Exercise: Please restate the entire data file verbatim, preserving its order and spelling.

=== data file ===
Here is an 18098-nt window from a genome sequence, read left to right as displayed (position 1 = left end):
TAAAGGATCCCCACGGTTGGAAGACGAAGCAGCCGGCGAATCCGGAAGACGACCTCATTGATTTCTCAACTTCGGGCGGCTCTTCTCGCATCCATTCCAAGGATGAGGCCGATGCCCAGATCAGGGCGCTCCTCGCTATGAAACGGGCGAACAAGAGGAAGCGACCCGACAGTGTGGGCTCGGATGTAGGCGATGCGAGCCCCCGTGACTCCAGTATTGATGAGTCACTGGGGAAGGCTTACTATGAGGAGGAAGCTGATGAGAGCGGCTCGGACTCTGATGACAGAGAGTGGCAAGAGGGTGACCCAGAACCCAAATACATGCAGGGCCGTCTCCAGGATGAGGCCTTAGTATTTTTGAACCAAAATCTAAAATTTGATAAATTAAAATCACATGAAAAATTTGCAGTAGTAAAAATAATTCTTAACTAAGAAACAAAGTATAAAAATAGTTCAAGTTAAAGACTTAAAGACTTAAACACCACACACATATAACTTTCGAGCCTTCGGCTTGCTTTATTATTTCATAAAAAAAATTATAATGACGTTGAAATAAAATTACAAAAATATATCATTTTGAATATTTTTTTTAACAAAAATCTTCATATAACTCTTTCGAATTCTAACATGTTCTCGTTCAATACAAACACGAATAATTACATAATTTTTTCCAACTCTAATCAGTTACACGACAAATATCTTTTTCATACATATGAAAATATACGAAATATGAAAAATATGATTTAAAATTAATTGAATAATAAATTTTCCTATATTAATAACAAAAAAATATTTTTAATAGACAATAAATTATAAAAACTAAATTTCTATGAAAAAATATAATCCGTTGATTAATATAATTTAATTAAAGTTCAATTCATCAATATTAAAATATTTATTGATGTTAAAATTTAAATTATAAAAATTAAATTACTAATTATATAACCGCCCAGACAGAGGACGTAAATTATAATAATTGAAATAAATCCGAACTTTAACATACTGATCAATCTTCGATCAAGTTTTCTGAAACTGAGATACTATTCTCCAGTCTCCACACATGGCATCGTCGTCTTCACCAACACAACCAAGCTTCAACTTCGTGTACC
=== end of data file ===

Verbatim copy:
Here is an 18098-nt window from a genome sequence, read left to right as displayed (position 1 = left end):
TAAAGGATCCCCACGGTTGGAAGACGAAGCAGCCGGCGAATCCGGAAGACGACCTCATTGATTTCTCAACTTCGGGCGGCTCTTCTCGCATCCATTCCAAGGATGAGGCCGATGCCCAGATCAGGGCGCTCCTCGCTATGAAACGGGCGAACAAGAGGAAGCGACCCGACAGTGTGGGCTCGGATGTAGGCGATGCGAGCCCCCGTGACTCCAGTATTGATGAGTCACTGGGGAAGGCTTACTATGAGGAGGAAGCTGATGAGAGCGGCTCGGACTCTGATGACAGAGAGTGGCAAGAGGGTGACCCAGAACCCAAATACATGCAGGGCCGTCTCCAGGATGAGGCCTTAGTATTTTTGAACCAAAATCTAAAATTTGATAAATTAAAATCACATGAAAAATTTGCAGTAGTAAAAATAATTCTTAACTAAGAAACAAAGTATAAAAATAGTTCAAGTTAAAGACTTAAAGACTTAAACACCACACACATATAACTTTCGAGCCTTCGGCTTGCTTTATTATTTCATAAAAAAAATTATAATGACGTTGAAATAAAATTACAAAAATATATCATTTTGAATATTTTTTTTAACAAAAATCTTCATATAACTCTTTCGAATTCTAACATGTTCTCGTTCAATACAAACACGAATAATTACATAATTTTTTCCAACTCTAATCAGTTACACGACAAATATCTTTTTCATACATATGAAAATATACGAAATATGAAAAATATGATTTAAAATTAATTGAATAATAAATTTTCCTATATTAATAACAAAAAAATATTTTTAATAGACAATAAATTATAAAAACTAAATTTCTATGAAAAAATATAATCCGTTGATTAATATAATTTAATTAAAGTTCAATTCATCAATATTAAAATATTTATTGATGTTAAAATTTAAATTATAAAAATTAAATTACTAATTATATAACCGCCCAGACAGAGGACGTAAATTATAATAATTGAAATAAATCCGAACTTTAACATACTGATCAATCTTCGATCAAGTTTTCTGAAACTGAGATACTATTCTCCAGTCTCCACACATGGCATCGTCGTCTTCACCAACACAACCAAGCTTCAACTTCGTGTACC